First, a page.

Kant Answers: Main ideas

This page refers to the reading exercise on Kant.

[1] Reason is not ‘adapted’ to serve an organism well if its aim is survival, or ‘surviving well’ (note that the text conflates ‘conservation’ with ‘happiness’). Reason’s insight into practical matters is ‘weak’.

[2] Indeed, reason bent to the purpose of happiness appears to have the opposite effect. The purpose of life must be something more noble than happiness, and must be something which is fitted to the purpose of the faculty of reason.

[3] Since reason is not fit for producing happiness but is a practical faculty (because it can influence the will), its function must be to produce a will that is good in itself.

[4] K. states that what is needed now is an elucidation of the aim to elucidate the notion of a good will through an explication of the concept of duty. Duty includes the notion of a good will with certain subjective caveats.

[5] K. will not count as ‘duties’ actions done for selfish ends or which merely ‘accord with’ duty, rather than those which are done for duty’s sake.

[6] A maxim or duty has moral worth not when it accords with one’s natural inclinations, but when it disagrees with them. Someone’s action is morally praiseworthy when they act against their inclinations because duty requires it of them.

[7] The moral worth of a character is brought out best when it is seen that the act is beneficient not from inclination but from duty.

[8] We should pursue happiness not from our natural inclination – which we possess in any case – but from duty. Only then do our actions acquire moral worth.

[9] The command to love others is a duty, not an (appeal to) inclination. Neither love nor inclinations can be commanded.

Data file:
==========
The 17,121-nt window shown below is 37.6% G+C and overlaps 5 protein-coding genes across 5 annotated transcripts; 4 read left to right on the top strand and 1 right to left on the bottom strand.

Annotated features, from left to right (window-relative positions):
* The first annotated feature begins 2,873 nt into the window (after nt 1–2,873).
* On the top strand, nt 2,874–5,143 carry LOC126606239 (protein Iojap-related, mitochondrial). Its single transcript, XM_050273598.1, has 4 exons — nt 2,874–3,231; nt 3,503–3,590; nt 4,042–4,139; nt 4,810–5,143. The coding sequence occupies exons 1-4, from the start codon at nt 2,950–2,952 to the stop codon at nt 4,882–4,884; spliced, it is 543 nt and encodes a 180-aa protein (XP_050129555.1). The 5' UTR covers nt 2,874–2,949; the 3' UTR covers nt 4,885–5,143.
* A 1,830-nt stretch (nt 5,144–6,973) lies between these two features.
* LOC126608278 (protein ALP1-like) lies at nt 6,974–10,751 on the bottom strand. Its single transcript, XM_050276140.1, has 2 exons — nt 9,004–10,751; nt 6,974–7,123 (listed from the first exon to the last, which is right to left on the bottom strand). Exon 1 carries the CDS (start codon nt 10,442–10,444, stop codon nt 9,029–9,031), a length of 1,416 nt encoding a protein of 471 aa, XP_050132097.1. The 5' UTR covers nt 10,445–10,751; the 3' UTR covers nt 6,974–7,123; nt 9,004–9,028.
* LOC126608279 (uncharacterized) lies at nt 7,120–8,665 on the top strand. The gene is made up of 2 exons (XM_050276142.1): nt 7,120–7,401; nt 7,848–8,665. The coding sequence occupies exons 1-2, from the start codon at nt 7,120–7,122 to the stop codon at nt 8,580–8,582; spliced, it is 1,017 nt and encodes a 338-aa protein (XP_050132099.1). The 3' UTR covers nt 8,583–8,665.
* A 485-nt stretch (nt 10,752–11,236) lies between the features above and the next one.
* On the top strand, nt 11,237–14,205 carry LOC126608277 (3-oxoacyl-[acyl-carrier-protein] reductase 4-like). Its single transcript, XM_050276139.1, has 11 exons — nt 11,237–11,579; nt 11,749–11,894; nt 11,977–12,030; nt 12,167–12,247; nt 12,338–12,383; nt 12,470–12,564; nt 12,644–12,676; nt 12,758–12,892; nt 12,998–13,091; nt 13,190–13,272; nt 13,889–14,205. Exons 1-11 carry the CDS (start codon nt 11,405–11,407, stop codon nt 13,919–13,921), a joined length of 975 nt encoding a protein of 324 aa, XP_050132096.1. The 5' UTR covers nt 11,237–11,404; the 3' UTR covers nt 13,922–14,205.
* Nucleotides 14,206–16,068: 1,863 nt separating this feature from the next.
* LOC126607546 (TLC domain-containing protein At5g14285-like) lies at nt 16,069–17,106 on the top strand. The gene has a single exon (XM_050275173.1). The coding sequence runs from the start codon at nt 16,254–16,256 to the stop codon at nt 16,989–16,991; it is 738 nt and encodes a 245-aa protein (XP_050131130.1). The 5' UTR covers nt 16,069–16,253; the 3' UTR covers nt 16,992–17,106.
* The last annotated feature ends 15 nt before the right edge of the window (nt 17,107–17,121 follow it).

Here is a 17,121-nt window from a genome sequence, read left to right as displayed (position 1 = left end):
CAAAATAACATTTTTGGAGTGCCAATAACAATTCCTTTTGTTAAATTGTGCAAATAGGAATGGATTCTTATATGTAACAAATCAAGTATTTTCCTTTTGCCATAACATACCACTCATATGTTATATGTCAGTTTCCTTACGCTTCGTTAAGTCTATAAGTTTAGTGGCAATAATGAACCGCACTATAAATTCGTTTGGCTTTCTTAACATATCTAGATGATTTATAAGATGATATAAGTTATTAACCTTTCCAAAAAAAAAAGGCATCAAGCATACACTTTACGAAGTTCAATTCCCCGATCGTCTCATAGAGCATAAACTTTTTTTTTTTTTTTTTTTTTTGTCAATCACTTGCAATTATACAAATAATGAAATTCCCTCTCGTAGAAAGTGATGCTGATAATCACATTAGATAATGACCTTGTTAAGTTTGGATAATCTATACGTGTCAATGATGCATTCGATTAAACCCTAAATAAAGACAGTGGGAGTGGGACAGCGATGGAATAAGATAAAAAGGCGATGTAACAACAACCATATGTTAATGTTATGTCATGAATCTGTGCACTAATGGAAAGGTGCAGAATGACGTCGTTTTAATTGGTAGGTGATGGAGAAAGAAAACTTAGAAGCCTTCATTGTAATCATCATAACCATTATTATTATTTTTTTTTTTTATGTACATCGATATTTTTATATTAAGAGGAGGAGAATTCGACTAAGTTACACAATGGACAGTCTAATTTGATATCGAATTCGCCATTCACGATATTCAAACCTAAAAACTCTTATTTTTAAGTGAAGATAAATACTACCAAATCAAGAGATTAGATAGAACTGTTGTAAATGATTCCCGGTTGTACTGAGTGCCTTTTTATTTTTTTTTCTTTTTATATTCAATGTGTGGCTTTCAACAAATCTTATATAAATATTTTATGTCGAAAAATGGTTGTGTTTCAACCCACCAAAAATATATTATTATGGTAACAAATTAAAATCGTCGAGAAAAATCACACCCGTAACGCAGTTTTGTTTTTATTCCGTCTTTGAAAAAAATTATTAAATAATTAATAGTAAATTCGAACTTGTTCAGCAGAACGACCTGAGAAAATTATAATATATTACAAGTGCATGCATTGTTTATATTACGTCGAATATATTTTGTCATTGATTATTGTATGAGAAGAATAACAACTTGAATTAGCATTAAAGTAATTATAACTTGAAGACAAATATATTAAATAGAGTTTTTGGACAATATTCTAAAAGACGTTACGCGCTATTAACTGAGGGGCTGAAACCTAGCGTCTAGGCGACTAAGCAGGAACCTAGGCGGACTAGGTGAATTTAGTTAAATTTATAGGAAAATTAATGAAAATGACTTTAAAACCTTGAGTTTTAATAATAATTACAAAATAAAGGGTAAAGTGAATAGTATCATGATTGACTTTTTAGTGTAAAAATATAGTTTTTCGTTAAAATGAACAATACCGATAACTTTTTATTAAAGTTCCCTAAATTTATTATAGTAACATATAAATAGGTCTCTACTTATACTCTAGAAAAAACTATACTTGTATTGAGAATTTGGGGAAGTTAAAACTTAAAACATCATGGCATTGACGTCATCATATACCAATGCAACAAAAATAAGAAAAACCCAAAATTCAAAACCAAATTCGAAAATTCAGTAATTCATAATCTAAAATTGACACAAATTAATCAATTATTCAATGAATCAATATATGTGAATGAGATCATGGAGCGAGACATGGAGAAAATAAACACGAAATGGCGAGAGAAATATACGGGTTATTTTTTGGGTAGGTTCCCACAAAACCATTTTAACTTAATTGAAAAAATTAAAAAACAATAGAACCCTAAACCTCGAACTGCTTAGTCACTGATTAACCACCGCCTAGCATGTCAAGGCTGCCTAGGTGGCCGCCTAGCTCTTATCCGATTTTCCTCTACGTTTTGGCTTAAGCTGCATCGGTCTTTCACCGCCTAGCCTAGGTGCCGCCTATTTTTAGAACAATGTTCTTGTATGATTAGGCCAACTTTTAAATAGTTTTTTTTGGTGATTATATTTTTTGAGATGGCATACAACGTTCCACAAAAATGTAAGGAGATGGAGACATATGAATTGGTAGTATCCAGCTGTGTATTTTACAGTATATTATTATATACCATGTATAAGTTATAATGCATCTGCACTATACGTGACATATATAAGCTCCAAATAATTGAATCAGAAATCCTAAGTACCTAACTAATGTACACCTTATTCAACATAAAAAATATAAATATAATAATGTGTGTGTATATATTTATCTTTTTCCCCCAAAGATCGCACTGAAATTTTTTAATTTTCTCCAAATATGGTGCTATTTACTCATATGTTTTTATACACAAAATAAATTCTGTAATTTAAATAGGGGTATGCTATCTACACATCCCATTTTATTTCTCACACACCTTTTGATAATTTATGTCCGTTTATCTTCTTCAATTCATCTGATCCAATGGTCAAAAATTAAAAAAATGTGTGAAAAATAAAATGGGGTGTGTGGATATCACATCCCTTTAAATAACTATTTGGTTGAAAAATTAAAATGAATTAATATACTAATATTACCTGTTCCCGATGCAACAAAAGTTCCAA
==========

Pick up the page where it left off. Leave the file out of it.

[10] An action done from duty derives its moral worth not from its results or its purpose but from the principle the agent followed in doing it. Moral worth lies in the principle of the will without regard to its aims. The will stands between its apriori cause and its aposteriori effects. Since the will must be determined by something, it must be the rule by which the action was done.

[11] Duty is the necessity of acting from respect for the law. An object of respect, and hence a command, can only spring from something that is connected to my will as a principle. But what authority could one’s will respect? Not your inclinations, these can be approved or loved (sic something that can serve your own interests). After all inclinations and effects are removed, all that remains is the (objective) rule and the (subjective) respect for the rule.

[12] It is the concept of law itself that is the pre-eminent good. An authority that commands the respect of the will for its own sake. An extra argument is given here against Ut: since good effects can be brought about without the will of a human being, then a will is not necessary.

[13] Kant says the fundamental concept of a law or rule is universal conformity The idea is tested by supposing one decides not to keep a promise. Such an action cannot be universalized without undermining the principle of promising.

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